Kyocera Fuels Innovation in Mobile Health

BloodFlowSensor

A few months back Kyocera announced the development of one of the smallest known optical blood-flow sensors, designed to measure the volume of blood flow in subcutaneous tissue through contact with the ear, finger or forehead. The sensor is an integrated module with a laser diode and photodiode included in a single package, and uses the laser doppler method to measure blood-flow volume beneath the skin. With the sensor, Kyocera is researching a variety of mobile health (mHealth) applications such as monitoring stress levels or preventing dehydration, heat stroke and altitude sickness by studying trends or changes in blood-flow volume and developing algorithms for detection. The technology has strong potential for the mobile health (mHealth) industry and for health-conscious consumers.

The first prototype device from Kyocera to use the blood-flow sensor is a set of earphones. PCMag tested these earphones at the HealthCare IT 2017 trade show in April, and wrote about them in a recent article. While the potential applications mentioned in the article are still being researched, the article concludes that the future of wearable fitness trackers may be inside the ear or other small areas of the body, rather than on the wrist as is common today. Kyocera’s pioneering work is helping to drive that new reality.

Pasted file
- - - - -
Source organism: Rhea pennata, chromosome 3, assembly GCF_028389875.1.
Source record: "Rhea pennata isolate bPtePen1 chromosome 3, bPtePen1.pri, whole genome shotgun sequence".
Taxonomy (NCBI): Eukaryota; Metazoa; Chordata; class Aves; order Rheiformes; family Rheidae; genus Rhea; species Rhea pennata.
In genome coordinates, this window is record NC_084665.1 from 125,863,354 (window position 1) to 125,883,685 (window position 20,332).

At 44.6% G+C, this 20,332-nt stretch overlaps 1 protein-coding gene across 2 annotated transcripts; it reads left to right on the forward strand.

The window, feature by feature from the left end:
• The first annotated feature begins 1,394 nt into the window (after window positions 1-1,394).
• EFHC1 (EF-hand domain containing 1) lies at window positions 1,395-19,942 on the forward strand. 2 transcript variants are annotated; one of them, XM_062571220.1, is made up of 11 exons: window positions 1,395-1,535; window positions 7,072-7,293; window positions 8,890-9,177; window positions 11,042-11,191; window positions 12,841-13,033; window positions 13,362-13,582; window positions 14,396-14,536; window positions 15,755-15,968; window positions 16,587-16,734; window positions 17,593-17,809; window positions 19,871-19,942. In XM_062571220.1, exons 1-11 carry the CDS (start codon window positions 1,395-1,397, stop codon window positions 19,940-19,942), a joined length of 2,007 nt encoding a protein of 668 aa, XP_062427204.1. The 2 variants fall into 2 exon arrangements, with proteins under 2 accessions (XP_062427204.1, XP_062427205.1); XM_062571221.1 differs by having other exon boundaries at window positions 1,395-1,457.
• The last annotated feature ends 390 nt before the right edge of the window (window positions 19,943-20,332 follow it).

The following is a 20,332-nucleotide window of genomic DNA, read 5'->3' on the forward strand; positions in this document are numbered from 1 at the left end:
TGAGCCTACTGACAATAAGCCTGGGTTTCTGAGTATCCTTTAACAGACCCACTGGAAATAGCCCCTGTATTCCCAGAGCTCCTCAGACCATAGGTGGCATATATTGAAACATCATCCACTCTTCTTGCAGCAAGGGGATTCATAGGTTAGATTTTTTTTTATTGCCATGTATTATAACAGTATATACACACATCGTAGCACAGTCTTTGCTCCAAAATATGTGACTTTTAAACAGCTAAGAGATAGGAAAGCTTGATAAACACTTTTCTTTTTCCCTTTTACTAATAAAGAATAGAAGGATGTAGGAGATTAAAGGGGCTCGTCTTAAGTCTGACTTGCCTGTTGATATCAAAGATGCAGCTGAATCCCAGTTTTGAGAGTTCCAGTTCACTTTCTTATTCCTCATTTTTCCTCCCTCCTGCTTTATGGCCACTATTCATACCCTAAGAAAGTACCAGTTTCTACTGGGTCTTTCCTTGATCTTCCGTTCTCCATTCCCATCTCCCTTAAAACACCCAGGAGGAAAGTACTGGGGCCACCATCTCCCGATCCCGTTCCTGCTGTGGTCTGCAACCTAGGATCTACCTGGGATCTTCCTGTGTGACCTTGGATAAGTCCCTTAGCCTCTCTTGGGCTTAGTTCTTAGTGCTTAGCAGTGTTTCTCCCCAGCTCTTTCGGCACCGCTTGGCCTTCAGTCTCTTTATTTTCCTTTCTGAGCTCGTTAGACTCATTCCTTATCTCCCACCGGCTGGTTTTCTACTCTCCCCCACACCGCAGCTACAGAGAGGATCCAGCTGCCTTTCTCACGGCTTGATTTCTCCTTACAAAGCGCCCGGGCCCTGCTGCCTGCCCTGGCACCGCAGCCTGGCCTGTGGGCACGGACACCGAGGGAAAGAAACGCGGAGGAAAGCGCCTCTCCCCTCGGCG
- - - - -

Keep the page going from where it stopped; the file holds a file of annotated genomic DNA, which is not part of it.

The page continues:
Along with its mobile-phone business, Kyocera provides a wide range of components for smartphones and wearables and has been focused on developing and experimenting with thinner, smaller components that support high functionality in compact devices. With the global mHealth market rapidly expanding, the company is utilizing its expertise in components to address a wide range of healthcare applications. The optical blood-flow sensor used in the prototype earphones, which will become available soon from Kyocera, is only 1mm high, 1.6mm long and 3.2mm wide, and is highly reliable, which makes it ideal for use in wearable devices, mobile phones and medical equipment.

For more information on Kyocera’s optical blood-flow sensor, read the related press release on our web site.

John is director of corporate communications at Kyocera. He has worked on the Kyocera team shaping its communications strategy over the past 15 years – 13 of those years in-house and two with a Kyocera agency partner. John has always had a passion for writing and began his career as a newspaper reporter at the Whittier Daily News, part of a multi-paper syndicate in Los Angeles. When not working, he and his wife can usually be found coaching, shuttling, refereeing or cheering for his three sons and their numerous plays, concerts and sports teams.